<main> element is a fundamental structural component in HTML, dedicated as the container for the primary content of a webpage.
Examples and Usage
The primary purpose of the
<main> element is to ensure a clear, semantic web structure. It captures information that is directly related to or expands upon, the central theme or topic of the document. In contrast, repeatable sections like navigation links, copyright notes, sidebars, forms, or branding assets do not typically belong inside
<main> should prioritize content or functionalities unique to the specific page or application.
<!DOCTYPE html> <html> <head> <title>Sample Page</title> </head> <body> <!-- Typical site header --> <header> <!-- Navigation and branding --> </header> <main> <!-- The core content of the page --> <h1>Welcome to Our Website</h1> <p>Discussion on the central theme of the page.</p> <!-- Other main content pieces --> </main> <!-- Site-wide footer --> <footer> <!-- Copyright and other links --> </footer> </body> </html>
Adhering to best practices, a document should only contain one visible
<main> element to avoid confusion. Content within the
<main> should be unique to the document, and it's essential to avoid including repeatable sections.
<main> element doesn't have any specific attributes; it uses the global attributes applicable to all HTML elements.
<main> element offers significant benefits to web accessibility:
The inherent nature of the
<main> element allows it to act as a main landmark. These landmarks guide assistive technologies, enabling swift identification and navigation through significant document sections. Opting for the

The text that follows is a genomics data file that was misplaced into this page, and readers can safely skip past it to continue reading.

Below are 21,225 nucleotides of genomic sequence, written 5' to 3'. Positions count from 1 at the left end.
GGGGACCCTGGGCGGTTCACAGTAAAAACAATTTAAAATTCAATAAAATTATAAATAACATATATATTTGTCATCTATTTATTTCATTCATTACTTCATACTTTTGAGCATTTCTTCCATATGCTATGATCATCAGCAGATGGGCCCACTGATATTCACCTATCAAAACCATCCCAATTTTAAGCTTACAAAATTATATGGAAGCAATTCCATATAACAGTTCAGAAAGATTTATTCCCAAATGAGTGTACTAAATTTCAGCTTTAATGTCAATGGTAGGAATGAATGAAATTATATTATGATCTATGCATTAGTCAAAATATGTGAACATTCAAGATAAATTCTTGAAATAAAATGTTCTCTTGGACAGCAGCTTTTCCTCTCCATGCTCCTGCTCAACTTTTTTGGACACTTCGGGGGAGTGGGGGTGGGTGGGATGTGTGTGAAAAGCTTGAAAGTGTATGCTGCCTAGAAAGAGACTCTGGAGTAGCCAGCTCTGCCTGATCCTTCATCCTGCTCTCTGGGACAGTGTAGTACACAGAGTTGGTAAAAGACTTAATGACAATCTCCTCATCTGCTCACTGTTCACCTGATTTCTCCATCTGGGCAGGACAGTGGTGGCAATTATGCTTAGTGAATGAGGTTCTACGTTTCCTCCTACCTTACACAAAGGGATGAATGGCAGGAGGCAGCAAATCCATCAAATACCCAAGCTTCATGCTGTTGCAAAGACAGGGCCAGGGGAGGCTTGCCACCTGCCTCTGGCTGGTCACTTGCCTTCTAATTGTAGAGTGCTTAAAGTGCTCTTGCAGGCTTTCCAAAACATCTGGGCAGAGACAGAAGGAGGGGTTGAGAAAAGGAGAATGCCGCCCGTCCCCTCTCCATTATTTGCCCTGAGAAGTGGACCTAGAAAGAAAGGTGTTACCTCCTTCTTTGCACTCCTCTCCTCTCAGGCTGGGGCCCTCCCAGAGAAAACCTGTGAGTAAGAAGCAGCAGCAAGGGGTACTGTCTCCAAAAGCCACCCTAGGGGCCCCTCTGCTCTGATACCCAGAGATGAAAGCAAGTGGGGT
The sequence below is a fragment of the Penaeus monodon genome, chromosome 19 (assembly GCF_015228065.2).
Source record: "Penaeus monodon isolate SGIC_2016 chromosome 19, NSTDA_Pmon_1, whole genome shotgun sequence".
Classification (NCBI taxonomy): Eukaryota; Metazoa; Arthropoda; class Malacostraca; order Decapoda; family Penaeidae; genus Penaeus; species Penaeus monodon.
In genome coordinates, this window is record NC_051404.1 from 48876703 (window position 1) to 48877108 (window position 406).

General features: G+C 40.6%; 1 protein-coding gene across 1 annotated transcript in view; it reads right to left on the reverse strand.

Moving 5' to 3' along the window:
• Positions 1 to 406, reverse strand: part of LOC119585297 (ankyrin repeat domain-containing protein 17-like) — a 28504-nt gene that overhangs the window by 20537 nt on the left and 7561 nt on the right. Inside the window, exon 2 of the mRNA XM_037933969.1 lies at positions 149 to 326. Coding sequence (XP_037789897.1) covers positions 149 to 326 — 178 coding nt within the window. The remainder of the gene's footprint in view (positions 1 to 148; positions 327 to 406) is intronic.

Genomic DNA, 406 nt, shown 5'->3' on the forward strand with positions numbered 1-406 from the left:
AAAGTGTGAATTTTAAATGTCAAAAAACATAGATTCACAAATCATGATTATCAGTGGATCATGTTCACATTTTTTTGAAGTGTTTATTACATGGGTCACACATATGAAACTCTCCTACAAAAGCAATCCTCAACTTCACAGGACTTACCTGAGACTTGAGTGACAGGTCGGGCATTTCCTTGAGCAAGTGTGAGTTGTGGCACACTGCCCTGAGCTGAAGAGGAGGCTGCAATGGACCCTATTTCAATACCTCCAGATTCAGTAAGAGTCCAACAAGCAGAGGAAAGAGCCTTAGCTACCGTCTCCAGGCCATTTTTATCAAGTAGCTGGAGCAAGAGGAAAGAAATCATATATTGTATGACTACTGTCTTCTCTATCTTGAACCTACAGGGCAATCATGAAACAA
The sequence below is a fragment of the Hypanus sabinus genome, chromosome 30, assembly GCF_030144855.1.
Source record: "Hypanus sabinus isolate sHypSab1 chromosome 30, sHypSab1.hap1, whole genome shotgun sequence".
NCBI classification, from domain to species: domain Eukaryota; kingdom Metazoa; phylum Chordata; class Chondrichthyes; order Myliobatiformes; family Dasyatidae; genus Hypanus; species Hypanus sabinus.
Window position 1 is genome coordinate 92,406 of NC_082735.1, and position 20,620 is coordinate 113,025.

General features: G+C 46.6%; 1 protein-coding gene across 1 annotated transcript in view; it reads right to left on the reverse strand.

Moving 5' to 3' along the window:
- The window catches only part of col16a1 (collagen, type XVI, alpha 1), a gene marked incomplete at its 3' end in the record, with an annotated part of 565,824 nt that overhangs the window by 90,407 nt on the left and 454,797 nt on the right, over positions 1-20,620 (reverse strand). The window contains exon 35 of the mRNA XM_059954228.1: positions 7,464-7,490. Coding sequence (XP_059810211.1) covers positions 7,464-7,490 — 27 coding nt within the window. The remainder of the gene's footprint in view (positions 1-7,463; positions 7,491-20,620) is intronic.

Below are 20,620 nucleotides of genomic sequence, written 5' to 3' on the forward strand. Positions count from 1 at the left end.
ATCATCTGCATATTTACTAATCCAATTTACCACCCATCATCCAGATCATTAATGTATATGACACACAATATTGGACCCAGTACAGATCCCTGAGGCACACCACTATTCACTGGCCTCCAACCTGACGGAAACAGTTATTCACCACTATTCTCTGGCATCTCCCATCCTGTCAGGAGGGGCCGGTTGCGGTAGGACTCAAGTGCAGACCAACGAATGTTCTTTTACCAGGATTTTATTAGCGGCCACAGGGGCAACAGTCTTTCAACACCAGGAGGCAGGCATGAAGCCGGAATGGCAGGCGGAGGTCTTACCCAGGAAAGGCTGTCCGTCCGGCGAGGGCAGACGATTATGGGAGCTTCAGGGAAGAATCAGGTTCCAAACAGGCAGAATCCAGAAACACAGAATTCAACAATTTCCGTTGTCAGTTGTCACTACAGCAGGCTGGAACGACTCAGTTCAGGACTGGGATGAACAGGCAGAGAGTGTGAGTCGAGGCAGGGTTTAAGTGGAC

<main> element directly is more favorable than using the attribute
role="main", especially when not constrained by legacy browser compatibility issues.
Additionally, many modern browsers offer a "Reader Mode" which transforms web content into a distraction-free reading view. These modes often use the presence of the
<main> element, along with other sectioning elements, to determine the primary content to be displayed.
Another useful technique is "Skip Navigation". As an approach, it empowers users of assistive tools to bypass extensive chunks of redundant content like navigation sections. By appending an
id attribute to the
<main> element, it becomes an effective target for a skip navigation link.
<main>element distinguishes the core content, but it doesn't impact the document's outline in the DOM. Instead, it offers semantic clarity.
A document should strictly contain only one
<main>element that doesn't carry the
<main>elements can confuse assistive technologies and harm the user experience.
<main>element is predominantly used for primary content, it's essential to avoid nesting other landmark elements within it unless they are part of the main content.
For a detailed breakdown of specific browser nuances and older version support, refer to the first link in the Useful Resources below.